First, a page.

Let $(x_n)$ be a bounded real number sequence and $ (x_n )_{n≥k} $be a subsequence of $x_n$ which only takes the values of the sequence starting from the k−th term.

Let {$x_n $} and {$x_n$ }$_{n≥k}$ denote a subset of R that contains all values of the corresponding sequences $(x_n )$ and $(x_n )_{n≥k}.$

Initial Considerations
Define two sequences ($\alpha_k$) and ($\beta_k$) out of the original ($x_n$) sequence :
($α_k$)= sup{$x_n$}$_{n≥k}$
($\beta_k$)= inf{$x_n$}$_{n≥k}$

Call a number $c \in R$ a subsequential limit of the real number sequence ($x_n$) iff there exists a subsequence of ($x_n$) that converges to c.

Define C $\in R$ as the set of all subsequential limits of ($x_n$).

Definition of Lim sup and Lim inf

1 - Define lim sup $x_n$ as the supremum of C and define lim inf $x_n$ as the infimum of C.

2 - Define lim sup $x_n$ as the infimum of {$\alpha_k$} and lim inf $x_n$ as the supremum of {$\beta_k$}.

My doubt

Why the supremum of C is the same as the infimum of {$\alpha_k$} and the infimum of C is the same as the supremum of {$\beta_k$} ?

In another words, what's special about the construction of the ($\alpha_k$) and ($\beta_k$) sequences that make their limits ( their infimums/supremums because they are bounded monotone decreasing/increasing, respectively ) to be largest/smallest possible subsequential limits of the original sequence sequence ($x_n$) ?

Can i understand the equivalence between these two definitions ( preferably both intuitively and rigorously ) without touching on anything related to topology ?

The reason is that my real analysis teacher ( who has not taught us anything about topology yet ) is teaching us sequences using the second definition of lim sup and lim inf and many of the theorems we are going through are better understood ( in my view ) if one understands both definitions of lim sup and lim inf ( and obviously, their equivalence ).

Thanks a lot in advance.


2 Answers 2


I can show you a proof that if you define $\limsup x_n:=\lim_{n\to \infty} \sup\{x_k\}_{k\ge n}$, then $\limsup x_n=C$, where $C$ is the supremum of all subsequential limits. First, see this question for proofs that $\limsup x_n\ge C$.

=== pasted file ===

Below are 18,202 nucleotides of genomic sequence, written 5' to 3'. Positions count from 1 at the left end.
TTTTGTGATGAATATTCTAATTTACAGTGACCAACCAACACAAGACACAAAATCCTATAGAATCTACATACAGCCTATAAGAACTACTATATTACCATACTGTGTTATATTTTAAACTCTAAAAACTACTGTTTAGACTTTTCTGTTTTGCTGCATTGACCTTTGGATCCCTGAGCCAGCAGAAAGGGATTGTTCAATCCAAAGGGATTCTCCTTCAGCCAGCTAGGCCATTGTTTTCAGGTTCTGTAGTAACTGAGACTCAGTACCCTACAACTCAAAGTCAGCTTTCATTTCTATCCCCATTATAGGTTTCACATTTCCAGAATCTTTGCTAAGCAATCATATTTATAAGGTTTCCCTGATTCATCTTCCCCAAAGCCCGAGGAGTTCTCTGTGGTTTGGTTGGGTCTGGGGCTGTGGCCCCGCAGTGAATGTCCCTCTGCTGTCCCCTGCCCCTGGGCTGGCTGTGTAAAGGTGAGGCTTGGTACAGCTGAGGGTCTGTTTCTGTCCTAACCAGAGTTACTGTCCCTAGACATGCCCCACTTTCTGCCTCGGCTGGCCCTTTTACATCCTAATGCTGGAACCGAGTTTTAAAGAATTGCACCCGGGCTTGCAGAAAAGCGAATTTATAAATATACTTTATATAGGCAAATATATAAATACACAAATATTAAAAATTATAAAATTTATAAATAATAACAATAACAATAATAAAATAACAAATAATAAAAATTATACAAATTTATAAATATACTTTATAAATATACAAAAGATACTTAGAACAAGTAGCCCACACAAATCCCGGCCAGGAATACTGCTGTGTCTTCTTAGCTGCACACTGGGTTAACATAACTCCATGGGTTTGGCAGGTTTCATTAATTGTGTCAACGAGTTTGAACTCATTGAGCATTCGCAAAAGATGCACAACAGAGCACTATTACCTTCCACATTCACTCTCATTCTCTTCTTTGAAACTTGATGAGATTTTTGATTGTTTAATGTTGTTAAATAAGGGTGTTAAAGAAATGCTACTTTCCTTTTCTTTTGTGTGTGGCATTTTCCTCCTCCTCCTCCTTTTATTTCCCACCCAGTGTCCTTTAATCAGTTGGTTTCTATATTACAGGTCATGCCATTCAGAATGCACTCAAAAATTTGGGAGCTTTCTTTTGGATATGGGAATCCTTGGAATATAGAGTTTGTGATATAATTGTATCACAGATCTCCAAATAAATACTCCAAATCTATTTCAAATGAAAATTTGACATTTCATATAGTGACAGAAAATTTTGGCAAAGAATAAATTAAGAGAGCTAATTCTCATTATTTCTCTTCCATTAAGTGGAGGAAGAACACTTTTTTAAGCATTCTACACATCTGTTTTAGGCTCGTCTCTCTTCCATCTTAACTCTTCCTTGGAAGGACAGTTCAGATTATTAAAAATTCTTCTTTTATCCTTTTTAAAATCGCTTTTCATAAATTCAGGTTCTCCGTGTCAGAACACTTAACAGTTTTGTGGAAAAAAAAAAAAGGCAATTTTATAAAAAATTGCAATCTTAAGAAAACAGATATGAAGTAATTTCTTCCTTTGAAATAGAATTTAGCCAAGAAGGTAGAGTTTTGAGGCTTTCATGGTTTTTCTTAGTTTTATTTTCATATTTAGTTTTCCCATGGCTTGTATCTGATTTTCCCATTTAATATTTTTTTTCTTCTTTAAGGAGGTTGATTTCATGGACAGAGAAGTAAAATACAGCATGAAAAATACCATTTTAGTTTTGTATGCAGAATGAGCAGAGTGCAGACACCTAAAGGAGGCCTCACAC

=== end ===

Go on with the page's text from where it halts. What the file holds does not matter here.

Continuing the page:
To show that $\limsup x_n\le C$, it suffices to show there is a subsequence $(x_{n_m})$ that converges to $\limsup x_n$. This subsequence can be constructed inductively. Put $x_{n_1}=x_1$. Let $\alpha_k:=\sup \{x_k\}_{k\ge n}$. Now, suppose $x_{n_1},\ldots x_{n_{m-1}}$ have been defined. There must be some $k_0\ge n_{m-1}$ such that $\alpha_{n_{m-1}}-\frac1m\le x_{k_0}\le \alpha_{n_{m-1}}$. Put $n_m:=k_0$. This completes the construction of $(x_{n_m})$. Now, it follows from the construction that $|x_{n_m}-\alpha_{n_{m-1}}|<\frac1m$ for all $m\in \mathbb{N}$. Since $\lim_{m\to \infty}\alpha_{n_{m-1}}=\limsup x_n$, it follows that $\lim_{n\to \infty} x_{n_m}=\limsup x_n$.


Well, I find the relation (limsup by def. 1) $\le$ (limsup by def. 2) pretty intuitive - if there was a $c \in C$ such that inf {$\alpha_k$} $<$ c, that would mean that there is a k such that sup{$x_n$}$_{n \ge k} < c$, but since a subsequence of $x_n$ gets arbitrarily close to $c$, that must be a contradiction.

To see that (limsup by def. 2) = $\alpha$ $\in C$ you just have to consider that for any $k$ there are elements of {$x_n$}$_{n \ge k}$ abritrarily close to $\alpha$, and so you can "pick" a subsequence of $x_n$ that will tend to $\alpha$.

Of course this is all very hand-wavy and you might not find it intuitive or convincing at all. :) We did prove this in class rigorously without using topology, but the proof was rather long and technical (for my level of knowledge at least), so I'm hoping that someone else can provide a simpler proof.


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